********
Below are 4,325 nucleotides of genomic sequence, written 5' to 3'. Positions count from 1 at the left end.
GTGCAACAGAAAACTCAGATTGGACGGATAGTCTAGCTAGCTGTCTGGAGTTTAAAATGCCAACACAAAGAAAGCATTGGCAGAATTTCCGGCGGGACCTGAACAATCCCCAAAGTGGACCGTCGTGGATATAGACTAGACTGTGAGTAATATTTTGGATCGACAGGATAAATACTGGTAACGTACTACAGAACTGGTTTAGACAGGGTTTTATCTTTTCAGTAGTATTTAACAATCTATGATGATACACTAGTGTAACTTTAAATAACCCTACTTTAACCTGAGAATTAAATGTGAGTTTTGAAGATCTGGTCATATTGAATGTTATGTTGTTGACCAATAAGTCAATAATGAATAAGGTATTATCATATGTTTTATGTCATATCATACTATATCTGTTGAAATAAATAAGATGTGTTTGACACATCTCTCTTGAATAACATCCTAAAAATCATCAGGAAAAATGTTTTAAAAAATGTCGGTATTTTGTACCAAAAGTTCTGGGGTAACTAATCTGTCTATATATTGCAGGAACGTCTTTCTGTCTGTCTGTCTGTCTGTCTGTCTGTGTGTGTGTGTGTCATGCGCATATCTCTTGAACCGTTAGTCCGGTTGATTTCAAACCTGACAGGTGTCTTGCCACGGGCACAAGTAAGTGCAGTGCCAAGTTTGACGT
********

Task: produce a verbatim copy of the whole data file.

Below are 4,325 nucleotides of genomic sequence, written 5' to 3'. Positions count from 1 at the left end.
GTGCAACAGAAAACTCAGATTGGACGGATAGTCTAGCTAGCTGTCTGGAGTTTAAAATGCCAACACAAAGAAAGCATTGGCAGAATTTCCGGCGGGACCTGAACAATCCCCAAAGTGGACCGTCGTGGATATAGACTAGACTGTGAGTAATATTTTGGATCGACAGGATAAATACTGGTAACGTACTACAGAACTGGTTTAGACAGGGTTTTATCTTTTCAGTAGTATTTAACAATCTATGATGATACACTAGTGTAACTTTAAATAACCCTACTTTAACCTGAGAATTAAATGTGAGTTTTGAAGATCTGGTCATATTGAATGTTATGTTGTTGACCAATAAGTCAATAATGAATAAGGTATTATCATATGTTTTATGTCATATCATACTATATCTGTTGAAATAAATAAGATGTGTTTGACACATCTCTCTTGAATAACATCCTAAAAATCATCAGGAAAAATGTTTTAAAAAATGTCGGTATTTTGTACCAAAAGTTCTGGGGTAACTAATCTGTCTATATATTGCAGGAACGTCTTTCTGTCTGTCTGTCTGTCTGTCTGTCTGTGTGTGTGTGTGTCATGCGCATATCTCTTGAACCGTTAGTCCGGTTGATTTCAAACCTGACAGGTGTCTTGCCACGGGCACAAGTAAGTGCAGTGCCAAGTTTGACGT